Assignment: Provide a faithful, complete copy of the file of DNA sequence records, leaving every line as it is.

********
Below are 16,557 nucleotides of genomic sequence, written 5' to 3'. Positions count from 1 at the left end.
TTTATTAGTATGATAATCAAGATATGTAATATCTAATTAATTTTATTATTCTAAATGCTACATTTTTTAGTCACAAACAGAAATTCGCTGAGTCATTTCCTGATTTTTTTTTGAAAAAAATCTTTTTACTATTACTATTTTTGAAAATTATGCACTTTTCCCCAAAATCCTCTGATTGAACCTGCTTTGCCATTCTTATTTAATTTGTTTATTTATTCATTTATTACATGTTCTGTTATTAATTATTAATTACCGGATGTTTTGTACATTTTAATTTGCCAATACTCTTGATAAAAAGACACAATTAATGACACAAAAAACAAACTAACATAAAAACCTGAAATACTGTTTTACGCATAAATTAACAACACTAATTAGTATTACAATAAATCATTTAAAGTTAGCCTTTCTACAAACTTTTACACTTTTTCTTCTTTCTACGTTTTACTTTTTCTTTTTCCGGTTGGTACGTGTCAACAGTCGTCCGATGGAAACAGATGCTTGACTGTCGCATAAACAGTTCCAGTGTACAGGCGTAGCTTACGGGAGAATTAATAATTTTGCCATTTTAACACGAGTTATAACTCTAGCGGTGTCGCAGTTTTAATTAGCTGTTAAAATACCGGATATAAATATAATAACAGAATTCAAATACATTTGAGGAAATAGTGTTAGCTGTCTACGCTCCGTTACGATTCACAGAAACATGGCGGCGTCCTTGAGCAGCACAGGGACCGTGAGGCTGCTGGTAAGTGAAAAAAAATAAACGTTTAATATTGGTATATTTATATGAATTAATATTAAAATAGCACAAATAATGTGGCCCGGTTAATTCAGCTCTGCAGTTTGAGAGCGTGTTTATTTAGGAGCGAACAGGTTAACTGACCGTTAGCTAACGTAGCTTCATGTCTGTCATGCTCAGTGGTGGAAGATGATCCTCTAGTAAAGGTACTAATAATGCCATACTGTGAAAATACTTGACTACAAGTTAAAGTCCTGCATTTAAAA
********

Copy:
Below are 16,557 nucleotides of genomic sequence, written 5' to 3'. Positions count from 1 at the left end.
TTTATTAGTATGATAATCAAGATATGTAATATCTAATTAATTTTATTATTCTAAATGCTACATTTTTTAGTCACAAACAGAAATTCGCTGAGTCATTTCCTGATTTTTTTTTGAAAAAAATCTTTTTACTATTACTATTTTTGAAAATTATGCACTTTTCCCCAAAATCCTCTGATTGAACCTGCTTTGCCATTCTTATTTAATTTGTTTATTTATTCATTTATTACATGTTCTGTTATTAATTATTAATTACCGGATGTTTTGTACATTTTAATTTGCCAATACTCTTGATAAAAAGACACAATTAATGACACAAAAAACAAACTAACATAAAAACCTGAAATACTGTTTTACGCATAAATTAACAACACTAATTAGTATTACAATAAATCATTTAAAGTTAGCCTTTCTACAAACTTTTACACTTTTTCTTCTTTCTACGTTTTACTTTTTCTTTTTCCGGTTGGTACGTGTCAACAGTCGTCCGATGGAAACAGATGCTTGACTGTCGCATAAACAGTTCCAGTGTACAGGCGTAGCTTACGGGAGAATTAATAATTTTGCCATTTTAACACGAGTTATAACTCTAGCGGTGTCGCAGTTTTAATTAGCTGTTAAAATACCGGATATAAATATAATAACAGAATTCAAATACATTTGAGGAAATAGTGTTAGCTGTCTACGCTCCGTTACGATTCACAGAAACATGGCGGCGTCCTTGAGCAGCACAGGGACCGTGAGGCTGCTGGTAAGTGAAAAAAAATAAACGTTTAATATTGGTATATTTATATGAATTAATATTAAAATAGCACAAATAATGTGGCCCGGTTAATTCAGCTCTGCAGTTTGAGAGCGTGTTTATTTAGGAGCGAACAGGTTAACTGACCGTTAGCTAACGTAGCTTCATGTCTGTCATGCTCAGTGGTGGAAGATGATCCTCTAGTAAAGGTACTAATAATGCCATACTGTGAAAATACTTGACTACAAGTTAAAGTCCTGCATTTAAAA